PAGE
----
Roof Ventilation Minimum Area would be redefined. The exception for reducing the ventilation area when a vapor retarder is installed on the ceiling would only apply to cold weather climates. The requirement for the upper vents to be installed at least 3 feet above the eave vents would be removed.
R-Value Computation Method would allow insulated siding to be used in the calculation for satisfying the wall insulation value.
Access Hatches And Vertical Doors would not have to match the R-value (the required wall insulation value) when accessing an unconditioned attic or crawl space, but would have to meet the fenestration U-factor requirements.
Stretch Code would be simplified and would not apply to existing buildings at all.
Action On Permit Application would be required to be taken in 30 calendar days, not business days. This is presently not clear in the Massachusetts amendments.
Opening Protection safety requirement would mandate self-closing devices to be installed for doors between garage and dwelling unit in order to prevent poisonous gases from entering the house. Doors would have to be solid wood doors not less than 1 3/8 inches thick or honeycomb core steel doors not less than 1-3/8 inches thick. Openings from garage into a sleeping area would not be permitted.
Safety Glazing would be required in areas near indoor and outdoor swimming pools.
Window Wells would be required to be designed for proper drainage and to be connected into the building's foundation drain system or by an approved alternative method. Window wells serving emergency escape and rescue openings would be required to be designed to direct surface water to the foundation drainage system.
Flood Construction In Coastal A Zones would have more stringent requirements, almost as restrictive as the V zone requirements.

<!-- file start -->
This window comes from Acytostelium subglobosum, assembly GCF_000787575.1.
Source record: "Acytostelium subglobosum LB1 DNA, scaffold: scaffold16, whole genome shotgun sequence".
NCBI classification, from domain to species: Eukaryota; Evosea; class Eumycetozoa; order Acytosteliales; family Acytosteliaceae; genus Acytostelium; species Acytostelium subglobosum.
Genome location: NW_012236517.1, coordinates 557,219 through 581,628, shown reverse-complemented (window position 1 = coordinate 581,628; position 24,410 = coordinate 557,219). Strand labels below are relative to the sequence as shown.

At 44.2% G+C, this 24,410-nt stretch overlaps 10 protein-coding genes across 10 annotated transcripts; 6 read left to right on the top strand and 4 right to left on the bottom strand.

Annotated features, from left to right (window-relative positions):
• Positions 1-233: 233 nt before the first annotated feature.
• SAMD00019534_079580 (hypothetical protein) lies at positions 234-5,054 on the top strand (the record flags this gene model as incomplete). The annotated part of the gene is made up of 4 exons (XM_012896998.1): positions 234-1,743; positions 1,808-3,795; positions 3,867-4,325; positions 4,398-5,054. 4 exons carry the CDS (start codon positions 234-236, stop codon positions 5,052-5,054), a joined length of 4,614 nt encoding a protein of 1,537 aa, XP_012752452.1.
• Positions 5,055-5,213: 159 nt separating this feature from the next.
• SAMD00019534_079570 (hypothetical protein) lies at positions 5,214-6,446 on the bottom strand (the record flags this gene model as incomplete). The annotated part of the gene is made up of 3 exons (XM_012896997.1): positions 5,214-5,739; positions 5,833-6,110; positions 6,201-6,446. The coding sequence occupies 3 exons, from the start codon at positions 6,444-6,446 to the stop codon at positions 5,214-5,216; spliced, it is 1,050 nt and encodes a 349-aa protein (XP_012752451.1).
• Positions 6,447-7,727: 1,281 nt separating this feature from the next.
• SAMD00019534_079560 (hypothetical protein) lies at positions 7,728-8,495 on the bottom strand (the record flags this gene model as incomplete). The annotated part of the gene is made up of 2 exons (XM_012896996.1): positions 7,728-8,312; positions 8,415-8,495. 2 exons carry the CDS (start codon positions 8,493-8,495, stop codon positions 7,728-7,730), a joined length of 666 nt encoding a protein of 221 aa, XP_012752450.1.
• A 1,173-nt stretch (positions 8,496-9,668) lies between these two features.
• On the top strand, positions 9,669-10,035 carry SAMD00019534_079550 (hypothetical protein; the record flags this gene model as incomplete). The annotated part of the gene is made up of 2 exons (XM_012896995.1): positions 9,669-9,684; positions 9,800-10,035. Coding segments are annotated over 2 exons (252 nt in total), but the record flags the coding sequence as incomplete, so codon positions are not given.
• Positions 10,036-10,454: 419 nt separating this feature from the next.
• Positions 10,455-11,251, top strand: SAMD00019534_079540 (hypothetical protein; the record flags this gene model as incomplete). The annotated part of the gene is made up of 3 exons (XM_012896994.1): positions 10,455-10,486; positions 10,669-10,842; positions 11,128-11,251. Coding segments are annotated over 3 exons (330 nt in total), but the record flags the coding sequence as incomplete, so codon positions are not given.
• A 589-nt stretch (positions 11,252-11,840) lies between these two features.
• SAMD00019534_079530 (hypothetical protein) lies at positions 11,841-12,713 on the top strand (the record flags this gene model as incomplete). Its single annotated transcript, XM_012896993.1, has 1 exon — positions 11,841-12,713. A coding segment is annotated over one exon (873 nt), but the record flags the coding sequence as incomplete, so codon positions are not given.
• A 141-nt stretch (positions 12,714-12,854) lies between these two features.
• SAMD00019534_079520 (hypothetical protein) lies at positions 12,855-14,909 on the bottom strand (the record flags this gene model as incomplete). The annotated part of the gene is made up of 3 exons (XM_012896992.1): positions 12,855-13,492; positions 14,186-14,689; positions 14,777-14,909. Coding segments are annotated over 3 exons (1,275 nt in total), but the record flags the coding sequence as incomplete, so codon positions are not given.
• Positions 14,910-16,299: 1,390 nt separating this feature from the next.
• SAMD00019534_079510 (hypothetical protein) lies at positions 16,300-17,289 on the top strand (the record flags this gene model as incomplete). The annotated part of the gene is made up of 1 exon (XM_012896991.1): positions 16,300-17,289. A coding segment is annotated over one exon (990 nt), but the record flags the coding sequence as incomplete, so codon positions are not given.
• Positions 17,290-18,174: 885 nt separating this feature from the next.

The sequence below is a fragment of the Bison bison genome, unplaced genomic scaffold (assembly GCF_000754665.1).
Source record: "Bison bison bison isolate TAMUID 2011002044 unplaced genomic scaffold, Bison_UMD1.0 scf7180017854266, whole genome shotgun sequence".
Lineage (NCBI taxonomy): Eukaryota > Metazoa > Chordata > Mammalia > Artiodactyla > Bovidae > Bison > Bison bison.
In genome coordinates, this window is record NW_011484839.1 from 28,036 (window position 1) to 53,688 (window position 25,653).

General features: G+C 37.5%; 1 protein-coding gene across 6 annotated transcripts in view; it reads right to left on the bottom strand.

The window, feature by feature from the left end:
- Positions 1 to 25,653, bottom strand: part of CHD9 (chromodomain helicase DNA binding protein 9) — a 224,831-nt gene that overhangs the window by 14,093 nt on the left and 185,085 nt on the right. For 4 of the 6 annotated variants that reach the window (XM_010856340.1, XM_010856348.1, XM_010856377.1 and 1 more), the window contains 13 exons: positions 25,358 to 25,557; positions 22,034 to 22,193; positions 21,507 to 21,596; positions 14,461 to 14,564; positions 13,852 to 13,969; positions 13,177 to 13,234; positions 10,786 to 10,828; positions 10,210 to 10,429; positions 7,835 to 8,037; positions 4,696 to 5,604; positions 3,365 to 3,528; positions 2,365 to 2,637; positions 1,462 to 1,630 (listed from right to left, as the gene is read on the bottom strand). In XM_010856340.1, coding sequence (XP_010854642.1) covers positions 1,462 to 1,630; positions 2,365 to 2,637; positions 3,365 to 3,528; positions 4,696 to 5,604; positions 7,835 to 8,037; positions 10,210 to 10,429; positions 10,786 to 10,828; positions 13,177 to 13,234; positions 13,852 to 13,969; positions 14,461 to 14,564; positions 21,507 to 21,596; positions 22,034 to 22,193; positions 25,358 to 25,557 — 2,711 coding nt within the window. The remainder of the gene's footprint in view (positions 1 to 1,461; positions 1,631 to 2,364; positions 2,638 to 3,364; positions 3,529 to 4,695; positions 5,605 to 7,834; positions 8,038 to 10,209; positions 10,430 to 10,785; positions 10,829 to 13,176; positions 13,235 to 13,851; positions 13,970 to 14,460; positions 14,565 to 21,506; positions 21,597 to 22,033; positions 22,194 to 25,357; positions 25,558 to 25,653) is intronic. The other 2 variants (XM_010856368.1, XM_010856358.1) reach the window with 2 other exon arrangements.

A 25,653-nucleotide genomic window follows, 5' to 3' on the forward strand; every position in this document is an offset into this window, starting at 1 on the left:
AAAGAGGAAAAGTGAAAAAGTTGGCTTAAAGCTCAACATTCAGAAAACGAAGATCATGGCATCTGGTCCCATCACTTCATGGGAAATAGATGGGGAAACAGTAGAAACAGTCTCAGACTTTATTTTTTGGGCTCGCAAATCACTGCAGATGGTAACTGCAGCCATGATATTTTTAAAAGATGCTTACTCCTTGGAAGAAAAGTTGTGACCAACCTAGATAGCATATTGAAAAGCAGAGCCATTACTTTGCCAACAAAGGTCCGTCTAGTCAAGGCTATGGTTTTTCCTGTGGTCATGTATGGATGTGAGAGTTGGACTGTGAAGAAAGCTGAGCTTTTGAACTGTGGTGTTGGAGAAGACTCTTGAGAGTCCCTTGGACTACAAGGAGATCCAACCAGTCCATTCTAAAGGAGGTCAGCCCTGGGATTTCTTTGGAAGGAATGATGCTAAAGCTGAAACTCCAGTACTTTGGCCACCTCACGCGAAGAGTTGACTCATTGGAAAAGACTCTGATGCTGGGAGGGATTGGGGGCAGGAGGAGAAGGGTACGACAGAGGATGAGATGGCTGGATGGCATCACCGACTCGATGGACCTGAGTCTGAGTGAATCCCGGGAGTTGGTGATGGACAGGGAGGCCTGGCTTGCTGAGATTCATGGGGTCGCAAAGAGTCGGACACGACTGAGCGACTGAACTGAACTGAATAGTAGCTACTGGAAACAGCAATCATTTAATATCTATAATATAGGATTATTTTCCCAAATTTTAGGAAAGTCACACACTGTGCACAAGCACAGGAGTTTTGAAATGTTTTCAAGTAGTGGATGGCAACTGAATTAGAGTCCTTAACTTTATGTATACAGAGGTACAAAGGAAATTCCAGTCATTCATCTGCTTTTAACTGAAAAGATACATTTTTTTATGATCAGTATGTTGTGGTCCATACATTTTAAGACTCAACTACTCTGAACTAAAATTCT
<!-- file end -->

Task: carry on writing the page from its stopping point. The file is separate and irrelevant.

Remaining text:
Flood Construction In A/AO Zones: the elevation would be raised one foot above the previous level.
Footings would have a mandated minimum size depending on the snow load, soil type and building type of construction. Soils with a low bearing value and supporting brick veneer or masonry would have larger footing requirements.
Foundation Anchorage would be required to be placed in the middle third of the width of the sill plate.
Energy Efficiency Conservation Measures would require a lower HERS rating for new construction; one or more electric vehicle 40 amp wired circuits for electric vehicle charging; certified testers for whole house or duct air leakage and a more energy efficient fenestration (U factor lowered from 0.32 to 0.30).
Air Barrier And Insulation Installation would be necessary in cavities within corners and headers and could be accomplished by completely filling the cavity with material having a thermal resistance of R3 per inch of thickness.
Smoke, Heat And Carbon Monoxide Detectors would be required to be installed throughout the entire existing dwelling if a dwelling or townhouse undergoes reconstruction such that more than 50% of both walls and ceilings are opened to framing.
A Solar Ready Zone would be required on the roof for new residential construction. The area would have to be no less than 300 square feet in size, exclusive of mandatory setbacks as required by the International Fire Code.
This is an overview of the changes and cost implications which are anticipated to occur with the adoption of the Ninth Edition of the Residential Building Code. Please note there are additional changes proposed, ones that are more cost neutral but are of consequence to the design and construction.
Please contact Coastal Engineering Co., Inc. for a full review or with any specific questions you may have.